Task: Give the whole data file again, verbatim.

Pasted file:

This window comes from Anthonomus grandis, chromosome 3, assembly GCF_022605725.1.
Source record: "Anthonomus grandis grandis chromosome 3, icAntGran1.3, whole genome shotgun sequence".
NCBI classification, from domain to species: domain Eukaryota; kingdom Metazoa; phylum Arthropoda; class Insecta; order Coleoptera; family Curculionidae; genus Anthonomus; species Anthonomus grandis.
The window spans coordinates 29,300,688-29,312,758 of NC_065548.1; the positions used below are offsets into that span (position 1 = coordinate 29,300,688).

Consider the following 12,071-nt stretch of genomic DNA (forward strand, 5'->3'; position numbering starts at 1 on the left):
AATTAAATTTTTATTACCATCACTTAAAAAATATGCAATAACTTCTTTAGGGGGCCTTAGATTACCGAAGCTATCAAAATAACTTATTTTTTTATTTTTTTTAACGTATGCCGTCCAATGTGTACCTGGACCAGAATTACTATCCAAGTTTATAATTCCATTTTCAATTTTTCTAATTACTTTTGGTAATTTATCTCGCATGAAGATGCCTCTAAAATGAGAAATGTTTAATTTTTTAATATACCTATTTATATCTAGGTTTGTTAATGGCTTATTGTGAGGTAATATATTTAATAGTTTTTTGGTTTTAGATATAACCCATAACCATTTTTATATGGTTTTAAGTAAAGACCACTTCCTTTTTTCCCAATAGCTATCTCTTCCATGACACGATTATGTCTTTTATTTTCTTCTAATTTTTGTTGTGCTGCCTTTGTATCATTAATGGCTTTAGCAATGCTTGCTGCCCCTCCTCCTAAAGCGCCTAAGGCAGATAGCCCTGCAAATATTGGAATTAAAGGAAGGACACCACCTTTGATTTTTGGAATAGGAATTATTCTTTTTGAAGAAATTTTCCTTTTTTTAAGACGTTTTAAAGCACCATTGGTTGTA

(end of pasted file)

This window comes from Anthonomus grandis, chromosome 3, assembly GCF_022605725.1.
Source record: "Anthonomus grandis grandis chromosome 3, icAntGran1.3, whole genome shotgun sequence".
NCBI classification, from domain to species: domain Eukaryota; kingdom Metazoa; phylum Arthropoda; class Insecta; order Coleoptera; family Curculionidae; genus Anthonomus; species Anthonomus grandis.
The window spans coordinates 29,300,688-29,312,758 of NC_065548.1; the positions used below are offsets into that span (position 1 = coordinate 29,300,688).

Consider the following 12,071-nt stretch of genomic DNA (forward strand, 5'->3'; position numbering starts at 1 on the left):
AATTAAATTTTTATTACCATCACTTAAAAAATATGCAATAACTTCTTTAGGGGGCCTTAGATTACCGAAGCTATCAAAATAACTTATTTTTTTATTTTTTTTAACGTATGCCGTCCAATGTGTACCTGGACCAGAATTACTATCCAAGTTTATAATTCCATTTTCAATTTTTCTAATTACTTTTGGTAATTTATCTCGCATGAAGATGCCTCTAAAATGAGAAATGTTTAATTTTTTAATATACCTATTTATATCTAGGTTTGTTAATGGCTTATTGTGAGGTAATATATTTAATAGTTTTTTGGTTTTAGATATAACCCATAACCATTTTTATATGGTTTTAAGTAAAGACCACTTCCTTTTTTCCCAATAGCTATCTCTTCCATGACACGATTATGTCTTTTATTTTCTTCTAATTTTTGTTGTGCTGCCTTTGTATCATTAATGGCTTTAGCAATGCTTGCTGCCCCTCCTCCTAAAGCGCCTAAGGCAGATAGCCCTGCAAATATTGGAATTAAAGGAAGGACACCACCTTTGATTTTTGGAATAGGAATTATTCTTTTTGAAGAAATTTTCCTTTTTTTAAGACGTTTTAAAGCACCATTGGTTGTA